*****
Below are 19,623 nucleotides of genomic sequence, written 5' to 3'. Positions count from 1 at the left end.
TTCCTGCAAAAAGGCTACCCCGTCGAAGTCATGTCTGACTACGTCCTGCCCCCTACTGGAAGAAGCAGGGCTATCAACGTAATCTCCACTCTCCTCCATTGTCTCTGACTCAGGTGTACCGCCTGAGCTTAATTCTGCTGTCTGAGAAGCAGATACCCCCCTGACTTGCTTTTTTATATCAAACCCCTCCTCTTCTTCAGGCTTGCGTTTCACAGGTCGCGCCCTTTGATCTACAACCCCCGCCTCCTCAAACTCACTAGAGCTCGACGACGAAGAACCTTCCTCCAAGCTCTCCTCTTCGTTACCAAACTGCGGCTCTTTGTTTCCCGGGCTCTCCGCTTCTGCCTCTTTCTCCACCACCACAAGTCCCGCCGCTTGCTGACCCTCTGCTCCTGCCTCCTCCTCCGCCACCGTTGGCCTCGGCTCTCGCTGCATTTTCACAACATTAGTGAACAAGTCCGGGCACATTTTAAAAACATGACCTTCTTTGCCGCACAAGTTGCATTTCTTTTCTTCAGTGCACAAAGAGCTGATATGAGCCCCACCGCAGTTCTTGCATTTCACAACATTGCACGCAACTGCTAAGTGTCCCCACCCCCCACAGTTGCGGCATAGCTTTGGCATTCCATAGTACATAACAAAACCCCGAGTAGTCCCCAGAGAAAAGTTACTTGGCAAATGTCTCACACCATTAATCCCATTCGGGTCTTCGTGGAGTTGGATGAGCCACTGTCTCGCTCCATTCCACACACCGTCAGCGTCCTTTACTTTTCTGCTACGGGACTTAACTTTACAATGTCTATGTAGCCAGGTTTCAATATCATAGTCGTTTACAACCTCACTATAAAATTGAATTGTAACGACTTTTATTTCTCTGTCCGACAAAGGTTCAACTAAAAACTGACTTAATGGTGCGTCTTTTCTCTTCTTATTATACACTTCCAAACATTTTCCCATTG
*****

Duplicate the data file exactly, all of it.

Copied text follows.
Below are 19,623 nucleotides of genomic sequence, written 5' to 3'. Positions count from 1 at the left end.
TTCCTGCAAAAAGGCTACCCCGTCGAAGTCATGTCTGACTACGTCCTGCCCCCTACTGGAAGAAGCAGGGCTATCAACGTAATCTCCACTCTCCTCCATTGTCTCTGACTCAGGTGTACCGCCTGAGCTTAATTCTGCTGTCTGAGAAGCAGATACCCCCCTGACTTGCTTTTTTATATCAAACCCCTCCTCTTCTTCAGGCTTGCGTTTCACAGGTCGCGCCCTTTGATCTACAACCCCCGCCTCCTCAAACTCACTAGAGCTCGACGACGAAGAACCTTCCTCCAAGCTCTCCTCTTCGTTACCAAACTGCGGCTCTTTGTTTCCCGGGCTCTCCGCTTCTGCCTCTTTCTCCACCACCACAAGTCCCGCCGCTTGCTGACCCTCTGCTCCTGCCTCCTCCTCCGCCACCGTTGGCCTCGGCTCTCGCTGCATTTTCACAACATTAGTGAACAAGTCCGGGCACATTTTAAAAACATGACCTTCTTTGCCGCACAAGTTGCATTTCTTTTCTTCAGTGCACAAAGAGCTGATATGAGCCCCACCGCAGTTCTTGCATTTCACAACATTGCACGCAACTGCTAAGTGTCCCCACCCCCCACAGTTGCGGCATAGCTTTGGCATTCCATAGTACATAACAAAACCCCGAGTAGTCCCCAGAGAAAAGTTACTTGGCAAATGTCTCACACCATTAATCCCATTCGGGTCTTCGTGGAGTTGGATGAGCCACTGTCTCGCTCCATTCCACACACCGTCAGCGTCCTTTACTTTTCTGCTACGGGACTTAACTTTACAATGTCTATGTAGCCAGGTTTCAATATCATAGTCGTTTACAACCTCACTATAAAATTGAATTGTAACGACTTTTATTTCTCTGTCCGACAAAGGTTCAACTAAAAACTGACTTAATGGTGCGTCTTTTCTCTTCTTATTATACACTTCCAAACATTTTCCCATTG